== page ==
Friday, March 23, 2012


What is skepticism exactly? In Wikipedia, it states that:

Skepticism generally refers to any questioning attitude towards knowledge, facts, or opinions/beliefs stated as facts, or doubt regarding claims that are taken for granted elsewhere.

For me, skepticism means to question everything, make no assumptions, and judge each claims based on evidence. Of cause, even when we examine all the evidences, most of the time we will still left with some uncertainties. But I think it’s better to live with uncertainties rather than to have answers which might be wrong. Does it mean once we adopt skepticism, we are not able to decide anything because we are uncertain about it? No. We can act based on different degrees of uncertainty.

For example, the uncertainty of the negative effects of smoking is pretty low. We have many studies to indicate that it has effect on many diseases; we know what chemicals in cigarettes can raise the probability of getting cancer; we know some of the users will develop addiction and never able to quit. Nevertheless, we know little about the health effect when one smoke rarely(not daily); we can’t see with our own eyes that cigarettes actually cause harms; we can’t be absolutely sure that all these evidences are not lies that are designed to trick us so somebody can enjoy more cigarettes by themselves! But no evidence has shown that this is the case. Thus, we can avoid cigarettes as much as possible with high certainty that it could cause harm, at the same time, trying to find out more about it.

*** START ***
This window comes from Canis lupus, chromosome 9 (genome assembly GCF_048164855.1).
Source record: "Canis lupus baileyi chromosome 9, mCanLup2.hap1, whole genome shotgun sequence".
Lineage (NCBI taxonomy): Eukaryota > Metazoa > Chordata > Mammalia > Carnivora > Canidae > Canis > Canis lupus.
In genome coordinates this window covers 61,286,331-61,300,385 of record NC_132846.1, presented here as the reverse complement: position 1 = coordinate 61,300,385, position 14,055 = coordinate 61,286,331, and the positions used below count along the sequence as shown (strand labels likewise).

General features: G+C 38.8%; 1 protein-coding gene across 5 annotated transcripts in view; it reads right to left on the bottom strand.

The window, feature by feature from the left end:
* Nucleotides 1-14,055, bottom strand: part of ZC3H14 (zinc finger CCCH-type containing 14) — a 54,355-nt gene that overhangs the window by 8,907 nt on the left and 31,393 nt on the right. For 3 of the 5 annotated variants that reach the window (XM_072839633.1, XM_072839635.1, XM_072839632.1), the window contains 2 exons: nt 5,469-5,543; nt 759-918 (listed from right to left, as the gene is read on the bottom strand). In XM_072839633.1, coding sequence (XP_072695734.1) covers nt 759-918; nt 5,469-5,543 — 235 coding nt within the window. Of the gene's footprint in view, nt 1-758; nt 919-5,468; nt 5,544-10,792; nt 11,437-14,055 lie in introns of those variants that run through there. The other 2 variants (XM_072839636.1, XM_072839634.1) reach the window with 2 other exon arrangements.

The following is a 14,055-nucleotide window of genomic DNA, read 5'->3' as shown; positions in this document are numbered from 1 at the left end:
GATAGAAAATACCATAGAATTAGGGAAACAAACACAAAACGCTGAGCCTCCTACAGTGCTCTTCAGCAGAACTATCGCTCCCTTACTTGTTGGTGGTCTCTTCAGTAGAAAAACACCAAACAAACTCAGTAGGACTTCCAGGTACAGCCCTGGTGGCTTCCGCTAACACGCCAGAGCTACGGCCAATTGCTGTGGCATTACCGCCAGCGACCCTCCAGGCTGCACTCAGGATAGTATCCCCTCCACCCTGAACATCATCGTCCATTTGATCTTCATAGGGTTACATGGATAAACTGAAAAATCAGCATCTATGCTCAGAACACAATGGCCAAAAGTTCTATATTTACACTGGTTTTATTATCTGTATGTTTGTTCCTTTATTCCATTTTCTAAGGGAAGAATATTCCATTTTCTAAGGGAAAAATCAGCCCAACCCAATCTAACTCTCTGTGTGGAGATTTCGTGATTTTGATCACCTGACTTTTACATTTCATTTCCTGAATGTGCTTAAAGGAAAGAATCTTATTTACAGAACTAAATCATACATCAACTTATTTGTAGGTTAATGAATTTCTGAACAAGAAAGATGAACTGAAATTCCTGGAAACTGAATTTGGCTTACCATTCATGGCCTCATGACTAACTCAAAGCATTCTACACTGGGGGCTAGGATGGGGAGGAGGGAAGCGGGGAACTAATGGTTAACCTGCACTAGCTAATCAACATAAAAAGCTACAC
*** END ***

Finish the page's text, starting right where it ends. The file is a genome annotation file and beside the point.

Naturally, this skepticism let me questioning many aspects of things. Some of them are little thing in life: Why do we celebrate birthday by cake and candles? Why do we celebrate Christmas with gifts and trees? Who are we really celebrating for? Why do we always buy a diamond ring for marriage? Some of them are bigger questions: Can strict laws and longer imprisonment (lock someone in prison) effectively lower crime rate? Is our educational system outdated? Can free market solve all economic problems by itself? Does god or gods exist?

It turns out that most of them don’t have an easy answer. But as we find out more about it, the fogs surrounding these questions will become clearer.  
Cyanide and Happiness, a daily webcomic

“Curiosity killed the cat” is an old saying used to warn the dangers of unnecessary investigation or experimentation. For one thing, we are not cats! For another, curiosity is exactly the hallmark of our species. It is why we can improve science and technology so rapidly, free ourselves from daily work and feed a cat!

1 comment:

  1. You ask too much, son.

    But I could answer one of your questions - Christmas is all about Jesus Christ.